Feminism and International Law: Twenty Years after Charlesworth, Chinkin, and Wright
10 Pages Posted: 22 Aug 2013
Date Written: June 9, 2011
The year 1991 saw the publication of Hilary Charlesworth, Christine Chinkin, and Shelley Wright's ‘Feminist Approaches to International Law’ in the American Journal of International Law. This event was by no means the first feminist engagement with the field, but it marked feminism's entrance through the front door of the international legal academic establishment.
Since then, feminist approaches have become a permanent feature of the discipline, with references in textbooks, panels and groups in ASIL and ESIL meetings, and even some book length treatises. Beyond academia, gender and women’s issues have remained a regular item on the international political and judicial agenda. Though the feminist program is by no means exhausted, it would seem that the history of feminist engagements with international law constitutes a veritable success story, as well as a story in which a theoretical intervention has had an enormous practical impact; think of the role of gender in international human rights, international criminal law, and in normative discourses about good governance, among others.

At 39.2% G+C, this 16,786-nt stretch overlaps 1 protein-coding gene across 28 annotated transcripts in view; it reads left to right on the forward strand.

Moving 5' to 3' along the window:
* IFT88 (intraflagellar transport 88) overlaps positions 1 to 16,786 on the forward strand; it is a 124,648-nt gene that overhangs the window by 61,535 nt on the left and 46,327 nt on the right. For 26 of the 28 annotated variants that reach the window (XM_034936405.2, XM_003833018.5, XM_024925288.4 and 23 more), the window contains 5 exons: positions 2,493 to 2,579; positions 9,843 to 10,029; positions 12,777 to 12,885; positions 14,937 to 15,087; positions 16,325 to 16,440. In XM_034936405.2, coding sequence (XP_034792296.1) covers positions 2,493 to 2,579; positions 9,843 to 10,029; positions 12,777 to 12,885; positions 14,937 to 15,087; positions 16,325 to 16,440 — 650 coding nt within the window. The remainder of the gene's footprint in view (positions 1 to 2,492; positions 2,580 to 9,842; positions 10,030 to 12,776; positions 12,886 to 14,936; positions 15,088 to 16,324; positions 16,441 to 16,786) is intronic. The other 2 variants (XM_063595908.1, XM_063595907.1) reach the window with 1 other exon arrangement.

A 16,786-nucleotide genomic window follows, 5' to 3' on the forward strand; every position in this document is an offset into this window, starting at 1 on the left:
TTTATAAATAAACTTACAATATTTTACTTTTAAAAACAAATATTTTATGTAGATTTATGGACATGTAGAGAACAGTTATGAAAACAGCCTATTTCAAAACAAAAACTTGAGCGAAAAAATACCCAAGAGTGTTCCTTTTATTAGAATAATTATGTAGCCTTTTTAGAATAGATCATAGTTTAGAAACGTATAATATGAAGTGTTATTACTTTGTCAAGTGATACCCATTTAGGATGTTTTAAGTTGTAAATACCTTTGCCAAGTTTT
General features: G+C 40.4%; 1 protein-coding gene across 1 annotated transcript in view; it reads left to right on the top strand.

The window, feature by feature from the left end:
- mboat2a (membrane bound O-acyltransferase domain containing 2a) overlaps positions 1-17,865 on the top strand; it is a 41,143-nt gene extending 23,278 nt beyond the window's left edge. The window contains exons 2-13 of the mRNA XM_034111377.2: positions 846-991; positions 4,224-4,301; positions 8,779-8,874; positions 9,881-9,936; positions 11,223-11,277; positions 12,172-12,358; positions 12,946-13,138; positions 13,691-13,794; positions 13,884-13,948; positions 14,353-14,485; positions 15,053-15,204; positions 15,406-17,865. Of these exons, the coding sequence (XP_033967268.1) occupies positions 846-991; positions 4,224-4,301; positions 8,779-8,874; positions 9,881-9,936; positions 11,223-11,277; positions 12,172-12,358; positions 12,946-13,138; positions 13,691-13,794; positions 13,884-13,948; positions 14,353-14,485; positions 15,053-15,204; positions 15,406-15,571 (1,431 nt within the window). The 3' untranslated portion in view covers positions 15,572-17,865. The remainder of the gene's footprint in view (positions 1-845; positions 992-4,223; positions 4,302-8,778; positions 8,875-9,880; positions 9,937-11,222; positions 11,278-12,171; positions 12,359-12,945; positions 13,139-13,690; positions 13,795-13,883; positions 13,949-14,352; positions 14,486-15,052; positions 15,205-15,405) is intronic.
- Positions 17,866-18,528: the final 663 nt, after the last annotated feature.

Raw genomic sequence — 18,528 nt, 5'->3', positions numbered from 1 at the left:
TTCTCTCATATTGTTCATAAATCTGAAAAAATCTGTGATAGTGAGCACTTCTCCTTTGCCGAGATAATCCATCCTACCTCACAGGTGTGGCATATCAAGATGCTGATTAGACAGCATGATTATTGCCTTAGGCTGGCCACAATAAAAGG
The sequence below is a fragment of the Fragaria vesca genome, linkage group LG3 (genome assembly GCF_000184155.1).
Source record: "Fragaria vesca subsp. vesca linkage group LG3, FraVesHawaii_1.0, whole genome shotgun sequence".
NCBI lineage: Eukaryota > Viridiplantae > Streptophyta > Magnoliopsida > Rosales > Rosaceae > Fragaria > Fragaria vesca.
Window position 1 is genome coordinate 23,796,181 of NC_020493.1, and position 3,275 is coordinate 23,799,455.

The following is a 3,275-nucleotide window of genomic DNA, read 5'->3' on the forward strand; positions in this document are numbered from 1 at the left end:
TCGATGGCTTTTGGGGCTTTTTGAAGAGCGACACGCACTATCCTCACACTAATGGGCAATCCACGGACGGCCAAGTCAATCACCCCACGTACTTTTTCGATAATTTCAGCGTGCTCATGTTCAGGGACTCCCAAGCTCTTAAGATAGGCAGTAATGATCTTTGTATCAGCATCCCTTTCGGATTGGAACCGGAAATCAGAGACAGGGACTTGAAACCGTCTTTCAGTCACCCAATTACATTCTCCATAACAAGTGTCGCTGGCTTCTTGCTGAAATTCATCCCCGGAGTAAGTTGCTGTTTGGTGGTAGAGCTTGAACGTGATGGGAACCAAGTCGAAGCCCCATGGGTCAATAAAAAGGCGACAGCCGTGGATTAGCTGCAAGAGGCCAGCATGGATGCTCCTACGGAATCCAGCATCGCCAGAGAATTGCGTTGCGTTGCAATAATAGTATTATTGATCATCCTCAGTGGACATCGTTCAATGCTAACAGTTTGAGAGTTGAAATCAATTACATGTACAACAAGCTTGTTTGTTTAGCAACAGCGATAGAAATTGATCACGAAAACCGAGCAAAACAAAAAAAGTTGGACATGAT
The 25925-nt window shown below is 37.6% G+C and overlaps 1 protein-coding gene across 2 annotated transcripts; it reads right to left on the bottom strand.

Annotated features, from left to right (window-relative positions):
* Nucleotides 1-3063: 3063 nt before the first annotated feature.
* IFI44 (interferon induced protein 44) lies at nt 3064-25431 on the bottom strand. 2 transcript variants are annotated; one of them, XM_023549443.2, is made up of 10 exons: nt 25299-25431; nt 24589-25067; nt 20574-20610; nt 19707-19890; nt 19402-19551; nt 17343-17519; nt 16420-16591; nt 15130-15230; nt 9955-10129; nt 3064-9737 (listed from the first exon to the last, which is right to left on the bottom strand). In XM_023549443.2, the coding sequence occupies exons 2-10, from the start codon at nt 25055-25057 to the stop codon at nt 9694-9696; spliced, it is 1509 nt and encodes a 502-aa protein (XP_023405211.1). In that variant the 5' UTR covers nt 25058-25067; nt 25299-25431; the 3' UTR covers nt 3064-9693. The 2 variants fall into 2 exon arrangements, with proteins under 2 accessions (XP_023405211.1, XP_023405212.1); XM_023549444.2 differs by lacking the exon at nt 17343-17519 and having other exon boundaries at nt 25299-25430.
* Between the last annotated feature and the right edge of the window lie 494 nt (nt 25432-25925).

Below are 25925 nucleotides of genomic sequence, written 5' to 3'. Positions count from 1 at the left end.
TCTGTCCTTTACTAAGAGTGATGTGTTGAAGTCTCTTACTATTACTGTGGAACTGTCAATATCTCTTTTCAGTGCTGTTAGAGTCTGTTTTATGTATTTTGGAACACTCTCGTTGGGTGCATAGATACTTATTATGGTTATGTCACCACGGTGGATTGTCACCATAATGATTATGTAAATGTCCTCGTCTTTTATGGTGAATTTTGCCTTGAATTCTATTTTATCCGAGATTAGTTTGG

This presentation interrogates this apparent success, but also goes beyond the oft made observation that feminism has in fact remained a marginal or ‘ghettoized’ feature in international legal scholarship. Rather, he wants to approach this story of the simultaneous success and marginalization of feminism as a way to understand some of the more general features of international legal scholarship and practice in the last 20 years.
Keywords: international law, feminism, critical legal studies, new approaches to international law
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